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UTA Free Fare Days Allow Commuters To Try Public Transit, Including PC-SLC Bus

Utah Transit Authority

People who commute between Park City and Salt Lake City can do so for free two days this week—if they can make the bus on time. 

The Utah Transit Authority, three local municipalities and Intermountain Health Care are sponsoring free fare days on Thursday and Friday for all UTA modes of transit, to encourage ridership and support air-quality efforts. When UTA hosted a free-fare day in 2017, it reported nearly 32,000 additional combined boardings for its Frontrunner, TRAX trains and buses. UTA says that number equates to removing more than 17,000 vehicles from roads.

The PC-SLC Connect bus is the only UTA route that services Park City, going from the Kimball Junction Transit Center to various stops in Salt Lake. One-way fare costs $4.50, and riders can buy a monthly pass for $162.

Brad Allenick lives in Summit Park and has been riding the PC-SLC Connect daily from home to work for over two years. Although his bus travel time clocks in at almost double what it would take to drive, Allenick says the extra minutes are worth it. He takes the bus for two reasons.

“Environmental, trying to minimize driving a car alone on a daily basis for that distance as well as the bus just makes the commute much more enjoyable," Allenick said. "It’s relaxing, the seats are comfortable, I can stare out the window at the mountains, or I can read, or I can sleep, listen to music.”

Allenick pays for each individual trip he takes, which he says is more cost-effective for him than buying a monthly pass. But the fare isn’t so much a concern to him as the frequency of the routes. Allenick says he’s noticed more riders over the years but not more departure times.

“I catch the 6:17 a.m. bus. There’s another one at 7:20—those are my morning options, generally, that work for me," Allenick said. "Then, in the evening, the latest one is 6:20, and if I want to stay downtown a little bit later, I don’t really have an option—I have to catch that last bus.”

Kimball Junction resident Vanessa Hartley feels similarly, except, with the way the bus is scheduled, the PC-SLC Connect isn’t even an option for her. She works very specific hours at the University of Utah Hospital in Salt Lake City and says she—and three other health care workers in her neighborhood—would love to take the bus to and from work.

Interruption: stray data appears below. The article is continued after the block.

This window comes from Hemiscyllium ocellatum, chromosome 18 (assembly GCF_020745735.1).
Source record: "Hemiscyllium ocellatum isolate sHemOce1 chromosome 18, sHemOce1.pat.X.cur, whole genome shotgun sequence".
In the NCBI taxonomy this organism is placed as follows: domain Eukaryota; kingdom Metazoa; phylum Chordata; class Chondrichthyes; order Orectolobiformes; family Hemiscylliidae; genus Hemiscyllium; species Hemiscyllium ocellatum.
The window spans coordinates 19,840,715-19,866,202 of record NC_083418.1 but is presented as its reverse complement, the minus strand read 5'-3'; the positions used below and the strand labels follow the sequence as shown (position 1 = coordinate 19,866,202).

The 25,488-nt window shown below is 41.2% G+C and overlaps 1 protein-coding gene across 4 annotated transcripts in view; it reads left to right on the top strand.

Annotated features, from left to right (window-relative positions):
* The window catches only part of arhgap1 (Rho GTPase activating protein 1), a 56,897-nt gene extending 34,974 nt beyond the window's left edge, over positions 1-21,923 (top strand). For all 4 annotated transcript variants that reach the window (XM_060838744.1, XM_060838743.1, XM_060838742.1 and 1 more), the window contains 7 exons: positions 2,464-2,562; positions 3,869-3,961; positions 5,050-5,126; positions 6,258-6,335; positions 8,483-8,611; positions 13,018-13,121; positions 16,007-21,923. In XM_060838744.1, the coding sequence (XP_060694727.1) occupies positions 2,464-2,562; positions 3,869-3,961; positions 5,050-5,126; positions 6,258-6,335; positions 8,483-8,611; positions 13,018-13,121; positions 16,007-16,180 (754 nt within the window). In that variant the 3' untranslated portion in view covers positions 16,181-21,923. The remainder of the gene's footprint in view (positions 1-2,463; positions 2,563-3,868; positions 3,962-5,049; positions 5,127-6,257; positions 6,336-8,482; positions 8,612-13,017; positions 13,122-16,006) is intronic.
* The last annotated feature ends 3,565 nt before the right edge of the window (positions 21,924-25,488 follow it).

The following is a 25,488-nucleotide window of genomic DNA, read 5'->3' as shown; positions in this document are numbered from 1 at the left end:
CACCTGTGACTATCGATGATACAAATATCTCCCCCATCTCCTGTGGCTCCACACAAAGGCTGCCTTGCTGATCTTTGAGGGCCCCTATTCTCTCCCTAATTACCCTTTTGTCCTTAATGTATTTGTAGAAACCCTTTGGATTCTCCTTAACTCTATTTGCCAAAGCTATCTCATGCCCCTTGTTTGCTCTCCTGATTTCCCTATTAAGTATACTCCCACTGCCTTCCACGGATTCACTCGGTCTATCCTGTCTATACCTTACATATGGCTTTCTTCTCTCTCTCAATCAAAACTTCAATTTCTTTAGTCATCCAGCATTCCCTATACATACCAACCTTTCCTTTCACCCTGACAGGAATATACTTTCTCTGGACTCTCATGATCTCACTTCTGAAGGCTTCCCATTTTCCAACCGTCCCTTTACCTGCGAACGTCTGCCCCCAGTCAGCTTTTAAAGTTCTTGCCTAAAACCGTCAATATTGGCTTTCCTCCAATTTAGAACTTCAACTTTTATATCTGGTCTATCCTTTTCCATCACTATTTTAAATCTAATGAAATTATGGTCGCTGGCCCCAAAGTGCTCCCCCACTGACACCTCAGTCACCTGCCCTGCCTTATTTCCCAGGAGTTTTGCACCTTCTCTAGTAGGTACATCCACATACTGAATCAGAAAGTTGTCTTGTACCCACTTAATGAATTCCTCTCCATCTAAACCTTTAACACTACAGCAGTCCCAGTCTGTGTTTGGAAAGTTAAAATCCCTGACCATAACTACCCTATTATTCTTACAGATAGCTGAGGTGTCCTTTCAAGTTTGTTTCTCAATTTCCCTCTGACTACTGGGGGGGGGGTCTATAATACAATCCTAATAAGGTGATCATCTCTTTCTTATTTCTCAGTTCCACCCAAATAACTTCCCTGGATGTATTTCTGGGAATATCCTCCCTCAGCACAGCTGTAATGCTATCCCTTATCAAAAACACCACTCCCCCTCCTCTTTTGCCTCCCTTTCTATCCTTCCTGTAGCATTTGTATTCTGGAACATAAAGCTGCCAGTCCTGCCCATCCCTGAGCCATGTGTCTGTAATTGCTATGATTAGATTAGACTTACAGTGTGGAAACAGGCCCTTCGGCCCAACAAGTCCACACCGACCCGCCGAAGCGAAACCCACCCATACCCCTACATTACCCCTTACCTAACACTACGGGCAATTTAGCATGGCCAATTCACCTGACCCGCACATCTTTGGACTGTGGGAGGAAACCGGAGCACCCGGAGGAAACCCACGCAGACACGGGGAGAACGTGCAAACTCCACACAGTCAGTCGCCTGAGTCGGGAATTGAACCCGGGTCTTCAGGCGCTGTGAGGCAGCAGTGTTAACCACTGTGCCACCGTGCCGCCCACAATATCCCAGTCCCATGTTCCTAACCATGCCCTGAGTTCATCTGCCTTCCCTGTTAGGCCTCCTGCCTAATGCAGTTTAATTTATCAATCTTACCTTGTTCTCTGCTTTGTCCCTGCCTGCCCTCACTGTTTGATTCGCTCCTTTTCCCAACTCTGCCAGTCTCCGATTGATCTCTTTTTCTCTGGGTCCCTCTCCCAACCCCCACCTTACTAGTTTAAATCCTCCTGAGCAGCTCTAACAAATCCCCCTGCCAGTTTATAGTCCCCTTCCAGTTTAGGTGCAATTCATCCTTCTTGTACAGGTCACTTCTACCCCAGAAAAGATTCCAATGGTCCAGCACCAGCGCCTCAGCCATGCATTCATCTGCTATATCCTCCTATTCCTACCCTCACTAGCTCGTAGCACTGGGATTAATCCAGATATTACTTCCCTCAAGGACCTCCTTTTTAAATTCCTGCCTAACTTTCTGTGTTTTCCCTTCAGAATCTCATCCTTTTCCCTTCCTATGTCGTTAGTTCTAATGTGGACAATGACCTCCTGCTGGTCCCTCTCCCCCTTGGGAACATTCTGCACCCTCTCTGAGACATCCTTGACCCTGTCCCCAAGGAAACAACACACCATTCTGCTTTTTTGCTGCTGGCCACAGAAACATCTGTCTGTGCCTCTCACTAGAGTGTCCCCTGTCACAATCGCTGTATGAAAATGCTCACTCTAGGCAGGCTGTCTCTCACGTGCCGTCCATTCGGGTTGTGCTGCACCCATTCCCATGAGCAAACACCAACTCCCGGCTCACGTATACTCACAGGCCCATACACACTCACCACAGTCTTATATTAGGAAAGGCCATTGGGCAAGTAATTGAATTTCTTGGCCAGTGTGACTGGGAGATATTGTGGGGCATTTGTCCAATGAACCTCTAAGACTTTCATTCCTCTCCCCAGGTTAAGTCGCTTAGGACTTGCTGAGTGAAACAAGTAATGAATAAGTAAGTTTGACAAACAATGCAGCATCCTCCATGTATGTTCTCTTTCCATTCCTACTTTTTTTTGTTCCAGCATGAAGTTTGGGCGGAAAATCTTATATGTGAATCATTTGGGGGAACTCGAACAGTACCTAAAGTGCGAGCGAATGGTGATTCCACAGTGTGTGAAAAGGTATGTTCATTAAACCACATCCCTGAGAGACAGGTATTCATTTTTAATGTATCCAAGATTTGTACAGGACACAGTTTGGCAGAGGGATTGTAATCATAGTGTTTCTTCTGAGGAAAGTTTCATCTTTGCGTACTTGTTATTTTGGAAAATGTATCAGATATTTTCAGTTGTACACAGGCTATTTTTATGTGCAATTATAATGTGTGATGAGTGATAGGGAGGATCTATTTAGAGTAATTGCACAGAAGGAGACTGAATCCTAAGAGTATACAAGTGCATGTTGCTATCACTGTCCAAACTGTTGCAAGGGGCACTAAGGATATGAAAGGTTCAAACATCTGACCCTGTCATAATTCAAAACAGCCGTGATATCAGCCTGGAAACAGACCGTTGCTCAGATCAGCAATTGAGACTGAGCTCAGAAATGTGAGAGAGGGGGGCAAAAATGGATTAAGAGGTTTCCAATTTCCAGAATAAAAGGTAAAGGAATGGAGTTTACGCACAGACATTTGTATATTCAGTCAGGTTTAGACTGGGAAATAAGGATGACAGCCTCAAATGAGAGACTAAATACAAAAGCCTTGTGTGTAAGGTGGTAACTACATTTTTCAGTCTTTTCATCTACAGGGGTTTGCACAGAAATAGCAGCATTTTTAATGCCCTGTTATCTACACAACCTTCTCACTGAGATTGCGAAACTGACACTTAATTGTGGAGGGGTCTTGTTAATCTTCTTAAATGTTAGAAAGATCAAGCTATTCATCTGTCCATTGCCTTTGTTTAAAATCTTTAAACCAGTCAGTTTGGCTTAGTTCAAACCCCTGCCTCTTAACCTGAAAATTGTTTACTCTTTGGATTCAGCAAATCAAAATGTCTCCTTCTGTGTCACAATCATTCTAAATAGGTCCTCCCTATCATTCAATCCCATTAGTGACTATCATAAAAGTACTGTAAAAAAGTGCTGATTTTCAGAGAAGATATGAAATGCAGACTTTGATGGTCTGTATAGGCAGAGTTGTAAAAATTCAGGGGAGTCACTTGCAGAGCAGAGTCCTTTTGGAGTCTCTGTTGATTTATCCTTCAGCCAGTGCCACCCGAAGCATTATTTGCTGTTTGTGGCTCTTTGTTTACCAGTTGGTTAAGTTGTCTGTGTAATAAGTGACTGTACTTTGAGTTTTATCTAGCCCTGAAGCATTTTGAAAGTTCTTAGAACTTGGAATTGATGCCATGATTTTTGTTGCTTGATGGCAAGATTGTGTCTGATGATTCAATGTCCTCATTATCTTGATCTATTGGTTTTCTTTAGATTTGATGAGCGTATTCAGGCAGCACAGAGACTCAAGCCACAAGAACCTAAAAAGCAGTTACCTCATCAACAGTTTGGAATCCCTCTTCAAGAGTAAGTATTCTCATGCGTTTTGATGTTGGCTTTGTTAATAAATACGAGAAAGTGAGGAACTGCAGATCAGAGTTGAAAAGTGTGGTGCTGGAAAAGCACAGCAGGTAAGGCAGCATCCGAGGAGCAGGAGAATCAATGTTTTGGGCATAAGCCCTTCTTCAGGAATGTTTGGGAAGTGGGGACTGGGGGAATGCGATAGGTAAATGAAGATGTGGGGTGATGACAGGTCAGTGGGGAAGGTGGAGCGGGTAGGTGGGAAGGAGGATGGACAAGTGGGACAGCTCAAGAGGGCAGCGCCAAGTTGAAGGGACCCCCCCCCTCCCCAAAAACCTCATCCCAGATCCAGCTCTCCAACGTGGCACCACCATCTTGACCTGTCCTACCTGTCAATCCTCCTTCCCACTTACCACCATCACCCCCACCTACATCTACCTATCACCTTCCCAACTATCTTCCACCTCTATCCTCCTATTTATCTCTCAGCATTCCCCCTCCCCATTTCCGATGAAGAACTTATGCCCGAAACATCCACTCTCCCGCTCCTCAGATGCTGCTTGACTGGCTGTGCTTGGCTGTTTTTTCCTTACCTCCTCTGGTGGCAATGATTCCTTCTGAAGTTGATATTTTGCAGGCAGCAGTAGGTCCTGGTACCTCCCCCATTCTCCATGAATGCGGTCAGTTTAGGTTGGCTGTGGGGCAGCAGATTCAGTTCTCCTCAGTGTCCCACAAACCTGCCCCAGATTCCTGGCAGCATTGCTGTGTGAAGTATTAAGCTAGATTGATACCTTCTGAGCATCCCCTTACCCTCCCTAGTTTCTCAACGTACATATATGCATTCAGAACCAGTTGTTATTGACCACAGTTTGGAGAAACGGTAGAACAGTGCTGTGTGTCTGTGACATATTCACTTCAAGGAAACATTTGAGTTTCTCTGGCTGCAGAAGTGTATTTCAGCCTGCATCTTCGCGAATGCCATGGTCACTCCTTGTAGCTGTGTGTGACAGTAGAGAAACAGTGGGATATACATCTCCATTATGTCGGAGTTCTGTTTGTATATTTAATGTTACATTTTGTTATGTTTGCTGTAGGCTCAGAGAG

“For a typical shift for me I start at 7 a.m. or 7 p.m., and I work until usually 8 at night or 8 in the morning," Hartley said. "So, the buses would get us there just on time, I believe, like just on time, with no time to spare, and then they leave, I want to say, an hour too early for us to catch the bus back.”

She and her neighbors have written to UTA over the years to request more service, Hartley says, but haven’t received any encouraging responses. To reduce their environmental impact, Hartley says they carpool as much as possible but would prefer to take the bus.

“It would be super convenient, especially with our shifts, if we could take the commuter, because most of us are exhausted on our way home, and it’s much safer to take the bus than driving.”

The PC-SLC Connect is jointly funded by Park City, Summit County and UTA. Park City Transportation Manager Alfred Knotts says the three parties coordinate scheduling and service planning. Knotts says more departure times were added two years ago.

"We usually don’t try to adjust too much over a one-to-two-year period because we like to see if the ridership demand builds as a result of that additional investment," Knotts said. "So, when we did increase that frequency and that service, we all agreed between all parties that we would contribute additional dollars.”

According to UTA spokesperson Carl Arky, total ridership for the PC-SLC Connect exceeded 50,000 in 2018, averaging 4,000-6,000 passengers each month. Because the bus operates outside UTA’s transit district, Arky says Park City and Summit County would have to request additional service and agree to subsidize the costs of extra buses, operators and fuel.

Commuters who want to try the PC-SLC Connect can visit rideuta.com for schedules and stop locations.

Emily Means hadn’t intended to be a journalist, but after two years of studying chemistry at the University of Utah, she found her fit in the school’s communication program. Diving headfirst into student media opportunities, Means worked as a host, producer and programming director for K-UTE Radio as well as a news writer and copy editor at The Daily Utah Chronicle.